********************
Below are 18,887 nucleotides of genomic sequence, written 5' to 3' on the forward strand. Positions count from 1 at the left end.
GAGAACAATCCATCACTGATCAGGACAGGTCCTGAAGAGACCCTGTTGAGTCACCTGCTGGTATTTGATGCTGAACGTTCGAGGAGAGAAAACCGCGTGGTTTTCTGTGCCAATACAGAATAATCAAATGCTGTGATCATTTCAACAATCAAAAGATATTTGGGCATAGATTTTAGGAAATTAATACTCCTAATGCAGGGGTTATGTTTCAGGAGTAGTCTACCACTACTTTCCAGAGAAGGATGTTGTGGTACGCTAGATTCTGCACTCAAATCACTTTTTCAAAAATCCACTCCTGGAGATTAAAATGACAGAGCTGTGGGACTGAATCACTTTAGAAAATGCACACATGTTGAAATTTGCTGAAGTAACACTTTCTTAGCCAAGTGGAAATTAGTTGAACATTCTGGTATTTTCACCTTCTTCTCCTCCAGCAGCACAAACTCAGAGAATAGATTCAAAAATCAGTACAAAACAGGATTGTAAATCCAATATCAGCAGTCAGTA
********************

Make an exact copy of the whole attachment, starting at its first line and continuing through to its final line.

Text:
Below are 18,887 nucleotides of genomic sequence, written 5' to 3' on the forward strand. Positions count from 1 at the left end.
GAGAACAATCCATCACTGATCAGGACAGGTCCTGAAGAGACCCTGTTGAGTCACCTGCTGGTATTTGATGCTGAACGTTCGAGGAGAGAAAACCGCGTGGTTTTCTGTGCCAATACAGAATAATCAAATGCTGTGATCATTTCAACAATCAAAAGATATTTGGGCATAGATTTTAGGAAATTAATACTCCTAATGCAGGGGTTATGTTTCAGGAGTAGTCTACCACTACTTTCCAGAGAAGGATGTTGTGGTACGCTAGATTCTGCACTCAAATCACTTTTTCAAAAATCCACTCCTGGAGATTAAAATGACAGAGCTGTGGGACTGAATCACTTTAGAAAATGCACACATGTTGAAATTTGCTGAAGTAACACTTTCTTAGCCAAGTGGAAATTAGTTGAACATTCTGGTATTTTCACCTTCTTCTCCTCCAGCAGCACAAACTCAGAGAATAGATTCAAAAATCAGTACAAAACAGGATTGTAAATCCAATATCAGCAGTCAGTA